The noble Lord, Lord Wade, seemed worried about that. I remind him that local authorities are very active subscribing members of the regional tourist boards, so much so that the North West Tourist Board is serviced by Bolton Borough Council. Considerable amounts of money--£75 million in the North West--are spent by local authorities on tourist attractions. Their role is extremely valuable. The noble Lord is right to draw attention to the continuing need for co-ordination between them and the tourist boards, but his fears do not worry me too much. Nobody referred in particular to the division between the Cumbria and North West Tourist Boards, but I can tell the House that they have a joint strategy and are establishing single points of contact which are of great value.
The most important matter for my noble friend Lord Morris and others is Manchester Airport. I am grateful for my noble friend's recognition, first, of the Treasury's conversion to the ability of the airport to borrow money on the strength of its balance sheet, with the effect that the borrowings need not be included in the PSBR. Similarly, I am grateful for his recognition that we have removed many, if not all, of the restrictions on bilateral air services being opened up in Manchester, with the result that from Manchester there are now flights to more than 50 international destinations. The Department of the Environment, Transport and the Regions is looking at the possibility of loosening the restrictions which Manchester Airport, as a local authority airport, has in undertaking partnerships and joint ventures. We hope that its conclusions will be apparent in the forthcoming White Paper on local government.
There was reference to the Commonwealth Games in 2002. Noble Lords will know that the relevant departments--the DCMS, the Foreign and Commonwealth Office, the DTI and the DETR--together with Manchester City Council and the English Sports Council are actively planning the funding which will be necessary. However, noble Lords are quite right to say that at that time other events will be taking place. There will be cultural events and of course, although this was not referred to, the Queen's Jubilee will take place in that year.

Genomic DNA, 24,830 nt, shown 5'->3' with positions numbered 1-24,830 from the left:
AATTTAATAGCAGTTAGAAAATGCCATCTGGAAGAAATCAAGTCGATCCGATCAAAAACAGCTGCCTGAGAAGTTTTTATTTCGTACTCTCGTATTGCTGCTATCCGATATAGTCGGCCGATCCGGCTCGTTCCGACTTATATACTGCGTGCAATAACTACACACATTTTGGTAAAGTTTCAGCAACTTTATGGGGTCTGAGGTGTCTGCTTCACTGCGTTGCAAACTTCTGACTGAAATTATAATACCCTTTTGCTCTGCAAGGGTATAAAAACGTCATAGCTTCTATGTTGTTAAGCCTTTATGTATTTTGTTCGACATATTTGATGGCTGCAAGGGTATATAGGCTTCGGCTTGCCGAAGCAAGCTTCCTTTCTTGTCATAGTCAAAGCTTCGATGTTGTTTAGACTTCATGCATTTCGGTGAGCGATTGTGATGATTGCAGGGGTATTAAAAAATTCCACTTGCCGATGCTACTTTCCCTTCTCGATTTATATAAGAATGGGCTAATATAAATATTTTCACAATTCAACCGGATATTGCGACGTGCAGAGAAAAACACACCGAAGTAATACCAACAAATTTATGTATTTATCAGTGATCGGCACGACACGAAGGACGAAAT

I have not had time to talk at all about other government policies which are helpful in promoting tourism, although the House may allow me a few extra moments in order that we avoid adjourning during Pleasure. I pay tribute to those major companies in the tourist industry which have supported our New Deal initiative--Whitbread, Stakis, Thistle, Queens Moat House, Granada, Allied Leisure, Swallow and hotels in every part of the north-west region. They are all taking part in the New Deal.
I believe also that our policy as regards the minimum wage, despite what the noble Baroness, Lady Rawlings, thinks, and the social chapter are helpful to the development of quality tourism. We do not want a tourist industry in which people are paid starvation wages and are forced to work for unreasonable hours. A sensible working week and minimum wage are already applied by those best companies in the tourist industry. The adoption of the social chapter will enable us to ensure that those high standards are achieved by all parts of the tourist industry.
I am not in any way apologetic for the Government's intervention, their role and the help that they can give to inbound tourism in the north-west region. I believe that we are already doing a great deal and that our progressive and forward-looking plans will enable us to do more in the future.